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The B Plot: Trail of Terror at Camp Evans


Camp Evans picBy RICHARD VIRGILIO

Creepy clowns, awkward aliens and ghoulish ghosts have returned with a few of their possessed friends for Season 10 of Camp Evans’ Base of Terror haunted walk in Wall Township.

“Our volunteers have done a fantastic job of making the trail extra frightening and special for its tenth anniversary,” said Fred Carl, chief operating officer of the Info Age Science History Center and Ocean Grove resident. “This is way beyond a Halloween attraction. People say it’s more along the lines of walk-through art installation or performance art because of the spectacular creativity and energy that goes into it.”

Twenty lead volunteers – professional and amateur set designers, artists, lighting experts and builders – began planning this year’s Base of Terror in January. After deciding on themes, the talented volunteers broke-out into groups to develop and fully execute each of the 12 sections of the 45-minute long walk.

This year’s trail begins with a walk through the first floor of the 75 year-old brick Marconi Hotel building where visitors are greeted by the undead. Moving through the trail, in and out of the National Historic landmark buildings, the unexpected becomes expected.

The Base of Terror is open every Friday and Saturday evenings in October.

“You have been through the insane asylum and life-size demonic dollhouse and the body parts chef has completely chilled your senses, but there is still more,” Carl said. “Just when you think the trail should be done, more undead slither out of the dark. You are hardly half-way through as you run for safety from the chainsaw-wielding clowns into the worm hole, entering an alternate haunted universe of aliens that will do anything for new friends.”

Is that a person or a mannequin? What’s behind that corner? Should we turn right or left into the dark? Who, or what, made that sound? Is it OK to pass the strobe lights into Tillie’s madhouse? The sensory-overload and attention to detail is what makes this trail the best Halloween attraction in New Jersey, luring more than 7,000 visitors in eight days it was open last year. On a sunny day, the 100 year-old former 55 acre military base is scary. Add incredible theatrical lighting and a few undead clowns and it’s the perfect setting for Halloween fun.

“The Trail of Terror is super-awesome,” said Jeffrey Brace of Ocean Township. “I come back every year because they keep it fresh and fun.”

Eighty actors and actresses from area high schools including Ocean Township, Nepune and Wall, are trained in the ultimate creepy etiquette. Don’t touch the guests, scream from your chest, know your audience and basic safety is all part of the training. Before the Jack-o-lanterns are lit and the old wood doors creek open, the student and professional actor volunteers spend hours applying make-up and getting their detailed costumes exactly wrong… errr, right.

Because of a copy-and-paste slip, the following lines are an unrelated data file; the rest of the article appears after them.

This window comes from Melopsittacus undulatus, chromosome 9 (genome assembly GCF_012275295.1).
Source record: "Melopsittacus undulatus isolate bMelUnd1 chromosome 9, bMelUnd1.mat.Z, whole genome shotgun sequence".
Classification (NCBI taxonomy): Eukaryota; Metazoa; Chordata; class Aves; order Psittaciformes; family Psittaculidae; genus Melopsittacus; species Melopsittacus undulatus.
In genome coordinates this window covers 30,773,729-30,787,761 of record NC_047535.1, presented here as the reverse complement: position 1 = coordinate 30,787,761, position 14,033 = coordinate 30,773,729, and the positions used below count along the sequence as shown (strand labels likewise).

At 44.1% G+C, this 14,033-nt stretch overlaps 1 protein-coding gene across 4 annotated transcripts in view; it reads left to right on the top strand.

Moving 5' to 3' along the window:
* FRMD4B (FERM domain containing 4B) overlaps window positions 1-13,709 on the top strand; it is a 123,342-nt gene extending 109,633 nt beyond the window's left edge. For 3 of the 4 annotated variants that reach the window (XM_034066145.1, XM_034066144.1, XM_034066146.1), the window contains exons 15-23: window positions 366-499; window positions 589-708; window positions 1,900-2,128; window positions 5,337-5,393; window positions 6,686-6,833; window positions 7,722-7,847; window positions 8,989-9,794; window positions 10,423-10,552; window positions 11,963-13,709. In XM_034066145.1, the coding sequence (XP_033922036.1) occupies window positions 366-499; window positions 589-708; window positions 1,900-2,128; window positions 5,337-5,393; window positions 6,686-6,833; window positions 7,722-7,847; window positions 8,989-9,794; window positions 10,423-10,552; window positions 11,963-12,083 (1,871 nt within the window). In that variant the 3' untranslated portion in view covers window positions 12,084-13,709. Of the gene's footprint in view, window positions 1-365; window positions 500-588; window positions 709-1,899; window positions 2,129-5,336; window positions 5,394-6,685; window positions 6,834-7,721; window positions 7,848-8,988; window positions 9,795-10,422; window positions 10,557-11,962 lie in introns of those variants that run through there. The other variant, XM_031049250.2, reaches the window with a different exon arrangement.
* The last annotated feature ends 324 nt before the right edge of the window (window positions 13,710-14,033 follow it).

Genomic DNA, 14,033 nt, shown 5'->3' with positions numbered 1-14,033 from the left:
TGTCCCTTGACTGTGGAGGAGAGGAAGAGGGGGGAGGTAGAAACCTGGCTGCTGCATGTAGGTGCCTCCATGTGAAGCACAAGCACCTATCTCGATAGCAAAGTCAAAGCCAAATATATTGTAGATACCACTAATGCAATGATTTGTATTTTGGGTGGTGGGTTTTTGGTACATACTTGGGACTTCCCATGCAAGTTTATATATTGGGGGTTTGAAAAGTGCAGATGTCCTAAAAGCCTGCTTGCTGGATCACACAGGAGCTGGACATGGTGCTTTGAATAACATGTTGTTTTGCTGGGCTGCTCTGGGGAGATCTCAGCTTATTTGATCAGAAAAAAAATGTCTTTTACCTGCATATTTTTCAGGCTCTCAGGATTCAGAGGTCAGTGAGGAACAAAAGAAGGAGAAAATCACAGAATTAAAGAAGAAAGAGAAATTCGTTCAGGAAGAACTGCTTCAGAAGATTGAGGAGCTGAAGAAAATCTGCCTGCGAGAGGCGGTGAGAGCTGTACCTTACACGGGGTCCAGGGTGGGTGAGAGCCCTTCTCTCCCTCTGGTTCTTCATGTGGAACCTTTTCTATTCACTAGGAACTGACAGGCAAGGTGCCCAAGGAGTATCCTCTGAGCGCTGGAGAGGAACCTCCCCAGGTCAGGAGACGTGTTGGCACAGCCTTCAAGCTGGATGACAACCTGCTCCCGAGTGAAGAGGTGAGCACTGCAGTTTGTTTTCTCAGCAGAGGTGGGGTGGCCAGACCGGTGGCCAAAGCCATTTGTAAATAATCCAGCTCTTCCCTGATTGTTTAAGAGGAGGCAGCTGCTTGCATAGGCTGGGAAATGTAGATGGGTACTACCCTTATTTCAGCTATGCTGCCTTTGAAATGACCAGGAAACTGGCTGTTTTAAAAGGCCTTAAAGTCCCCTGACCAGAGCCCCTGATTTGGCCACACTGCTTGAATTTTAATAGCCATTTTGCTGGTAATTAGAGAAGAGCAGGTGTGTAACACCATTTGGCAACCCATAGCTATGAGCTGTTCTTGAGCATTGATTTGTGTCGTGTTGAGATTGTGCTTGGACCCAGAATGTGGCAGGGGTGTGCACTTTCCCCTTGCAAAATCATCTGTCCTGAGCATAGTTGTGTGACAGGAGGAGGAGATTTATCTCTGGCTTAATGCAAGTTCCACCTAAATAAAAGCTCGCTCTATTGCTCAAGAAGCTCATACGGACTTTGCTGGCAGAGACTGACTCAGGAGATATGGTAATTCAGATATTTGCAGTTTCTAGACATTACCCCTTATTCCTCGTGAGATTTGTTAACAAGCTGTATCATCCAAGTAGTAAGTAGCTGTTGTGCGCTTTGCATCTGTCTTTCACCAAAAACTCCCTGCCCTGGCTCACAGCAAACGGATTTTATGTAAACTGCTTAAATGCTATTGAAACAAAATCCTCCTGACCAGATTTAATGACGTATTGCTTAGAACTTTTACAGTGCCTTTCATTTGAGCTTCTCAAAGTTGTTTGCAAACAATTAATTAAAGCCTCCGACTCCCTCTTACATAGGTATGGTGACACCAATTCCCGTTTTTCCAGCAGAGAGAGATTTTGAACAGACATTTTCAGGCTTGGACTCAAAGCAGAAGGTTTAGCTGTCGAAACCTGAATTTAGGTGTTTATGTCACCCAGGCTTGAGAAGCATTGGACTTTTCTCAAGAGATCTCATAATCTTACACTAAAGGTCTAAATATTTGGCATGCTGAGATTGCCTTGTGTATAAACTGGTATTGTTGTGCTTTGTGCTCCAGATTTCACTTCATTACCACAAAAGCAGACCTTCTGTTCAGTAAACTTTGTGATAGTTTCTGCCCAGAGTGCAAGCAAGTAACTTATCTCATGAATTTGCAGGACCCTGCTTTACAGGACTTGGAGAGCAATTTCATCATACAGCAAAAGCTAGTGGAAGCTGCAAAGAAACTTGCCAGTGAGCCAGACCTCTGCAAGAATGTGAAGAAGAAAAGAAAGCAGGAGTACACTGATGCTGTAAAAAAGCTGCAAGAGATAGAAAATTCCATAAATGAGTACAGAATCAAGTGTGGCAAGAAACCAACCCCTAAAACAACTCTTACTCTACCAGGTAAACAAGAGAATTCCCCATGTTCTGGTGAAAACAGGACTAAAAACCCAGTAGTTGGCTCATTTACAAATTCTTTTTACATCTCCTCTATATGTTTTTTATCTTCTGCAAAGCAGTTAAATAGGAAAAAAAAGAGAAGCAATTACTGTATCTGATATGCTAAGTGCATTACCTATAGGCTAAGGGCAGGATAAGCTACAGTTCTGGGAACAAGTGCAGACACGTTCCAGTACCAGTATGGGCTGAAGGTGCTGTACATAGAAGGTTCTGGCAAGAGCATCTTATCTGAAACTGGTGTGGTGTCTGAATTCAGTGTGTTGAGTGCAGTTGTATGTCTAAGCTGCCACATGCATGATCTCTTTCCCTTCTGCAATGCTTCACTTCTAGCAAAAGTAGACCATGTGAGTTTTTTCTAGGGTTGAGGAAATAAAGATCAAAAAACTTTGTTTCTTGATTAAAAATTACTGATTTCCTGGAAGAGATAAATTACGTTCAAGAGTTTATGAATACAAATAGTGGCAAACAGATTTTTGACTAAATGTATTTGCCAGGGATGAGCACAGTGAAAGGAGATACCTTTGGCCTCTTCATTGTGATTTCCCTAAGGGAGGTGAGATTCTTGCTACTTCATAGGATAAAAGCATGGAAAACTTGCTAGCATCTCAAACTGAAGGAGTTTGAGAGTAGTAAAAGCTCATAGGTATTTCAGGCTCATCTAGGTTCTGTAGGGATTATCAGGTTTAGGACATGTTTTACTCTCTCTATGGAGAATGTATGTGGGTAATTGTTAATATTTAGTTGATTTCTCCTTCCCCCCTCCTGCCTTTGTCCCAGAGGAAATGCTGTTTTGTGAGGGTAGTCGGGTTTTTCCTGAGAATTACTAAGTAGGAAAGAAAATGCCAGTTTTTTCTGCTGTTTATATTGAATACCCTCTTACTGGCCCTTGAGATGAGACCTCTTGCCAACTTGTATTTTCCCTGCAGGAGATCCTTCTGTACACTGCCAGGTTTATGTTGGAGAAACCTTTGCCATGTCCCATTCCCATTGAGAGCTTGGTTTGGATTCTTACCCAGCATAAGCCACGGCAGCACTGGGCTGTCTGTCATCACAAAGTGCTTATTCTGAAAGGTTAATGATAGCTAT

“Our goal is to create a fun, exciting and safe experience,” Carl said. “The volunteers share their creativity and passion to help us maintain this landmark at the Jersey Shore and educate future generations. We are very very thankful to everyone – too many to mention – who share their time and talents to make the Base of Terror happen”

The month-long Halloween event began in 2005, partly inspired by Neptune Township-native Jack Nicholson.

“In his movie ‘Easy Rider’ he mentions the army bouncing radar off the moon, which happened here during World War II,” said Carl. “He went on to say that shooting stars were UFOs. We were inspired by the idea that the military base would have been the alien’s first landing place. Our inaugural Halloween fundraiser took place in the hotel building with an ‘aliens return’ theme.”

As Info Age grew from managing seven structures to the 16 today, the event evolved into the center’s largest annual fundraiser. Proceeds benefit the maintenance of the buildings and grounds and hands-on education. Over the past 10 years, Info Age has re-roofed six of the site’s largest buildings and repaired – with the help of Princeton University – the 60-foot wide historic satellite dish and TIROS ground control station. Coastal Habitat for Humanity also renovated one of the site’s structures in 2013.

“Part of the funds we raise this year will be used to start new science, space and meteorology educational programs,” said Carl. “We are beginning our new season this weekend but already dreaming of the illusions for next year.”

Camp Evans’ Base of Terror is open Friday and Saturday evenings from 7 to 11 pm until Halloween (weather permitting). 2201 Marconi Road, Wall. General admission is $17. CampEvansBaseOfTerror.com has more.

 
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